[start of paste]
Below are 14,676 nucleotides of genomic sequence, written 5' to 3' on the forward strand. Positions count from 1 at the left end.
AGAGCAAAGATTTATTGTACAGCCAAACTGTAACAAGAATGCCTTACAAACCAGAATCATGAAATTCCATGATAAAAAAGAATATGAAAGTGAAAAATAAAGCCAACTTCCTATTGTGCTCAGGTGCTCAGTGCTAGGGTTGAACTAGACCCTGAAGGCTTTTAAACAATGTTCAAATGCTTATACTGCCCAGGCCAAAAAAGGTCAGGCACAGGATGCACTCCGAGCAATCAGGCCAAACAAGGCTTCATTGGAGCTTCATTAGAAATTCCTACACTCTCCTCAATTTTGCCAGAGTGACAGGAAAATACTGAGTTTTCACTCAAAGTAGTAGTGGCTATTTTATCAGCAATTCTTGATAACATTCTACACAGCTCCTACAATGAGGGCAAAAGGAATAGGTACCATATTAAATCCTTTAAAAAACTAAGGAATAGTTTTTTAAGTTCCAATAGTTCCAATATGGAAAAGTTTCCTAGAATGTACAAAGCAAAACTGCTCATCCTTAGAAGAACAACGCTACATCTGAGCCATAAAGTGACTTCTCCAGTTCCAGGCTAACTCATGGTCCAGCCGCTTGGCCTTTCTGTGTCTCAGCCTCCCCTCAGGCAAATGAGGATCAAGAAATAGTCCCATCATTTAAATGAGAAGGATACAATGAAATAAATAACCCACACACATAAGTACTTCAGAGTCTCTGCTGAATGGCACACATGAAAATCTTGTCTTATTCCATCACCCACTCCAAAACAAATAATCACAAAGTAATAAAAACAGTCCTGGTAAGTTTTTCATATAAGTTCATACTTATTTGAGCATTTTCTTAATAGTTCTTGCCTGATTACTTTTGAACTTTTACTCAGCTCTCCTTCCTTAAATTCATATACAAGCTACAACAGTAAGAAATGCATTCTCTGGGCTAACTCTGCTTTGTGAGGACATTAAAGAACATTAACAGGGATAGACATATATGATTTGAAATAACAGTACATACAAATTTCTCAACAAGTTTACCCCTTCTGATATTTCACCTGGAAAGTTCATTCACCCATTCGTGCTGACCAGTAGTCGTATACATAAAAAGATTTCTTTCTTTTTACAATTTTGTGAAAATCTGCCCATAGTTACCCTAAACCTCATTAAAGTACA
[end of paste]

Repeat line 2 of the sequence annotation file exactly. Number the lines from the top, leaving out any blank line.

AGAGCAAAGATTTATTGTACAGCCAAACTGTAACAAGAATGCCTTACAAACCAGAATCATGAAATTCCATGATAAAAAAGAATATGAAAGTGAAAAATAAAGCCAACTTCCTATTGTGCTCAGGTGCTCAGTGCTAGGGTTGAACTAGACCCTGAAGGCTTTTAAACAATGTTCAAATGCTTATACTGCCCAGGCCAAAAAAGGTCAGGCACAGGATGCACTCCGAGCAATCAGGCCAAACAAGGCTTCATTGGAGCTTCATTAGAAATTCCTACACTCTCCTCAATTTTGCCAGAGTGACAGGAAAATACTGAGTTTTCACTCAAAGTAGTAGTGGCTATTTTATCAGCAATTCTTGATAACATTCTACACAGCTCCTACAATGAGGGCAAAAGGAATAGGTACCATATTAAATCCTTTAAAAAACTAAGGAATAGTTTTTTAAGTTCCAATAGTTCCAATATGGAAAAGTTTCCTAGAATGTACAAAGCAAAACTGCTCATCCTTAGAAGAACAACGCTACATCTGAGCCATAAAGTGACTTCTCCAGTTCCAGGCTAACTCATGGTCCAGCCGCTTGGCCTTTCTGTGTCTCAGCCTCCCCTCAGGCAAATGAGGATCAAGAAATAGTCCCATCATTTAAATGAGAAGGATACAATGAAATAAATAACCCACACACATAAGTACTTCAGAGTCTCTGCTGAATGGCACACATGAAAATCTTGTCTTATTCCATCACCCACTCCAAAACAAATAATCACAAAGTAATAAAAACAGTCCTGGTAAGTTTTTCATATAAGTTCATACTTATTTGAGCATTTTCTTAATAGTTCTTGCCTGATTACTTTTGAACTTTTACTCAGCTCTCCTTCCTTAAATTCATATACAAGCTACAACAGTAAGAAATGCATTCTCTGGGCTAACTCTGCTTTGTGAGGACATTAAAGAACATTAACAGGGATAGACATATATGATTTGAAATAACAGTACATACAAATTTCTCAACAAGTTTACCCCTTCTGATATTTCACCTGGAAAGTTCATTCACCCATTCGTGCTGACCAGTAGTCGTATACATAAAAAGATTTCTTTCTTTTTACAATTTTGTGAAAATCTGCCCATAGTTACCCTAAACCTCATTAAAGTACA